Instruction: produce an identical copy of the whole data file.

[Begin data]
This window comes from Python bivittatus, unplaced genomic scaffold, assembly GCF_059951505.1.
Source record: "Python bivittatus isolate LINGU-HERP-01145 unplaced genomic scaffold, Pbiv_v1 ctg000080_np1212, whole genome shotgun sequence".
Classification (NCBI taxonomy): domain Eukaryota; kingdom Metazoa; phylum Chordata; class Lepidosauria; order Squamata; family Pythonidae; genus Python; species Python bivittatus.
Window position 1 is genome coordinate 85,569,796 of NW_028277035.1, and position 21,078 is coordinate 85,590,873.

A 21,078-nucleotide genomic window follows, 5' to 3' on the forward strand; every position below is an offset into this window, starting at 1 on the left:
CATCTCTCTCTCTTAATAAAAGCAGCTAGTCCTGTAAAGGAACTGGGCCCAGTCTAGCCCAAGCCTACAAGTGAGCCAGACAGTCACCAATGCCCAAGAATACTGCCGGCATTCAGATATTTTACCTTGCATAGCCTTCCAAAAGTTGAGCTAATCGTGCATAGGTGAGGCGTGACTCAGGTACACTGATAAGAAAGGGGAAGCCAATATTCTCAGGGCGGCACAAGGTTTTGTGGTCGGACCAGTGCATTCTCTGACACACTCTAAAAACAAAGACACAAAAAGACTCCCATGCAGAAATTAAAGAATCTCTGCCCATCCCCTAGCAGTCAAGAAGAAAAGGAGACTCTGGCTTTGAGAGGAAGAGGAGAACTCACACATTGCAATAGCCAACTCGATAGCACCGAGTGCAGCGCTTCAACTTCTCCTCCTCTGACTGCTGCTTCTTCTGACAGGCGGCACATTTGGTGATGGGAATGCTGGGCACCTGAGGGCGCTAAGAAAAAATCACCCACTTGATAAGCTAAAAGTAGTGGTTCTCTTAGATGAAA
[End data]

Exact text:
This window comes from Python bivittatus, unplaced genomic scaffold, assembly GCF_059951505.1.
Source record: "Python bivittatus isolate LINGU-HERP-01145 unplaced genomic scaffold, Pbiv_v1 ctg000080_np1212, whole genome shotgun sequence".
Classification (NCBI taxonomy): domain Eukaryota; kingdom Metazoa; phylum Chordata; class Lepidosauria; order Squamata; family Pythonidae; genus Python; species Python bivittatus.
Window position 1 is genome coordinate 85,569,796 of NW_028277035.1, and position 21,078 is coordinate 85,590,873.

A 21,078-nucleotide genomic window follows, 5' to 3' on the forward strand; every position below is an offset into this window, starting at 1 on the left:
CATCTCTCTCTCTTAATAAAAGCAGCTAGTCCTGTAAAGGAACTGGGCCCAGTCTAGCCCAAGCCTACAAGTGAGCCAGACAGTCACCAATGCCCAAGAATACTGCCGGCATTCAGATATTTTACCTTGCATAGCCTTCCAAAAGTTGAGCTAATCGTGCATAGGTGAGGCGTGACTCAGGTACACTGATAAGAAAGGGGAAGCCAATATTCTCAGGGCGGCACAAGGTTTTGTGGTCGGACCAGTGCATTCTCTGACACACTCTAAAAACAAAGACACAAAAAGACTCCCATGCAGAAATTAAAGAATCTCTGCCCATCCCCTAGCAGTCAAGAAGAAAAGGAGACTCTGGCTTTGAGAGGAAGAGGAGAACTCACACATTGCAATAGCCAACTCGATAGCACCGAGTGCAGCGCTTCAACTTCTCCTCCTCTGACTGCTGCTTCTTCTGACAGGCGGCACATTTGGTGATGGGAATGCTGGGCACCTGAGGGCGCTAAGAAAAAATCACCCACTTGATAAGCTAAAAGTAGTGGTTCTCTTAGATGAAA